A jury on Sunday found three members of an Afghan family guilty of killing three teenage sisters and another woman in what the judge described as "cold-blooded, shameful murders" resulting from a "twisted concept of honor," ending a case that shocked and riveted Canadians.
Prosecutors said the defendants allegedly killed the three teenage sisters because they dishonored the family by defying its disciplinarian rules on dress, dating, socializing and using the Internet.
After the verdict was read, the three defendants again declared their innocence in the killings of sisters Zainab, 19, Sahar 17, and Geeti, 13, as well as Rona Amir Mohammad, 52, Mr. Shafia's childless first wife in a polygamous marriage. Mr. Shafia's first wife was living with him and his second wife.
Their bodies were found June 30, 2009, in a car submerged in a canal in Kingston, Ontario, where the family had stopped for the night on their way home to Montreal from Niagara Falls, Ontario.
The prosecution alleged it was a case of premeditated murder, staged to look like an accident after it was carried out. Prosecutors said the defendants drowned their victims elsewhere on the site, placed their bodies in the car and pushed it into the canal.
Defense lawyers said the deaths were accidental.
But Ontario Superior Court Judge Robert Maranger was unmoved, saying the evidence clearly supported their conviction for "the planned and deliberate murder of four members of your family."
Hamed's lawyer, Patrick McCann, said his client will appeal and he believes the other two defendants will as well.
The family had left Afghanistan in 1992 and lived in Pakistan, Australia and Dubai before settling in Canada in 2007. Mr. Shafia, a wealthy businessman, married Ms. Yahya because his first wife could not have children.
The prosecution painted a picture of a household controlled by a domineering Mr. Shafia, with Hamed keeping his sisters in line and doling out discipline when his father was away on frequent business trips to Dubai.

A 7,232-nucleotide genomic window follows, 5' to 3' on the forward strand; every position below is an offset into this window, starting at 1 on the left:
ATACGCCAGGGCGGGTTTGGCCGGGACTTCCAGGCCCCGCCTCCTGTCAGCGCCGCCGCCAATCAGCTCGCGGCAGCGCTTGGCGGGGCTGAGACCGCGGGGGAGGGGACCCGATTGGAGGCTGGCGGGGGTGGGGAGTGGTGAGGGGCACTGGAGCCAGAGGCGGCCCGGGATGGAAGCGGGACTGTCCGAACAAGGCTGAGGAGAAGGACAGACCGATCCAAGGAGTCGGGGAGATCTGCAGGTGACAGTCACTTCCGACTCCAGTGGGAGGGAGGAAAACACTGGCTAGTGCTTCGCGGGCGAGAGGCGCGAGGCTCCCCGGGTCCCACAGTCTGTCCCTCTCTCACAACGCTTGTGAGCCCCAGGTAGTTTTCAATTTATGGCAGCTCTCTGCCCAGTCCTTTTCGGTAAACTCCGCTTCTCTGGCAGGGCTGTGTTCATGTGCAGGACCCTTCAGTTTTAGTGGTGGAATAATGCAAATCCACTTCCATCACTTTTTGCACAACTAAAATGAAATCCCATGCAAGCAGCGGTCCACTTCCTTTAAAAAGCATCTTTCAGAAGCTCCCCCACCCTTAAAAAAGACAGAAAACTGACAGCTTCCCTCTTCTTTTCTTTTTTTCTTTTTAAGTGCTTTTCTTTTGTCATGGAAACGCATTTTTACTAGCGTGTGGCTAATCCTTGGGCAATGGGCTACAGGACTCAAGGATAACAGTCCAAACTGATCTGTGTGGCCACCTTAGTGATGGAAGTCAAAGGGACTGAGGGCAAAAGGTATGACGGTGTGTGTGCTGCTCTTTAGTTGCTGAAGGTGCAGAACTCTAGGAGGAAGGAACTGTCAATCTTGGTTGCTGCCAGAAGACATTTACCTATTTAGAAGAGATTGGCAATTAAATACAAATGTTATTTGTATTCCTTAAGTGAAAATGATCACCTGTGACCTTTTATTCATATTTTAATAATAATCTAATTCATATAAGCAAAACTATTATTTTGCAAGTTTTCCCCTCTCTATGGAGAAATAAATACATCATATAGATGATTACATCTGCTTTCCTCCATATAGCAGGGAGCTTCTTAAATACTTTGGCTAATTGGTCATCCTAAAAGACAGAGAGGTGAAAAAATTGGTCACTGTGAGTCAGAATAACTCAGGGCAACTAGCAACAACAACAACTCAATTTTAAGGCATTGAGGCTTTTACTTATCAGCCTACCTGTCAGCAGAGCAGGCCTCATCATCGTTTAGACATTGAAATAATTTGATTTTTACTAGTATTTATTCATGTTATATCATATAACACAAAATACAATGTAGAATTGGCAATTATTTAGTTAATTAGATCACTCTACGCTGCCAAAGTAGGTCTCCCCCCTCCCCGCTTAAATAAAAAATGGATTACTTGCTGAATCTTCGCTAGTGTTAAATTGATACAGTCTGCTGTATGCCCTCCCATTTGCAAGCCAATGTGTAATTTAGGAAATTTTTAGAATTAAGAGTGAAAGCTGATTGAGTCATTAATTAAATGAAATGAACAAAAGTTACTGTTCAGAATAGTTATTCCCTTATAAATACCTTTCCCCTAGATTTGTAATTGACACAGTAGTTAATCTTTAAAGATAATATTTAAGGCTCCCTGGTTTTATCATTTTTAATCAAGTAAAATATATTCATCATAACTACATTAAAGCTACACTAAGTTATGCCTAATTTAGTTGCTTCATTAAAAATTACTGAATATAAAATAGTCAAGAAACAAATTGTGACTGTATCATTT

The months leading up to the deaths were not happy ones in the Shafia household, according to evidence presented at trial. Zainab, the oldest daughter, was forbidden to attend school for a year because she had a young Pakistani-Canadian boyfriend, and she fled to a shelter, terrified of her father, the court was told.
The prosecution said her parents found condoms in Sahar's room as well as photos of her wearing short skirts and hugging her Christian boyfriend, a relationship she had kept secret. Geeti was becoming almost impossible to control: skipping school, failing classes, being sent home for wearing revealing clothes and stealing, while declaring to authority figures that she wanted to be placed in foster care, according to the prosecution.
Mr. Shafia's first wife wrote in a diary that her husband beat her and "made life a torture," while his second wife called her a servant.
The prosecution presented wire taps and cell phone records from the Shafia family in court to support their honor killing theory. The wiretaps, which capture Shafia spewing vitriol about his dead daughters, calling them treacherous and whores and invoking the devil to defecate on their graves, were a focal point of the trial.
"There can be no betrayal, no treachery, no violation more than this," Mr. Shafia said on one recording. "Even if they hoist me up onto the gallows ... nothing is more dear to me than my honor."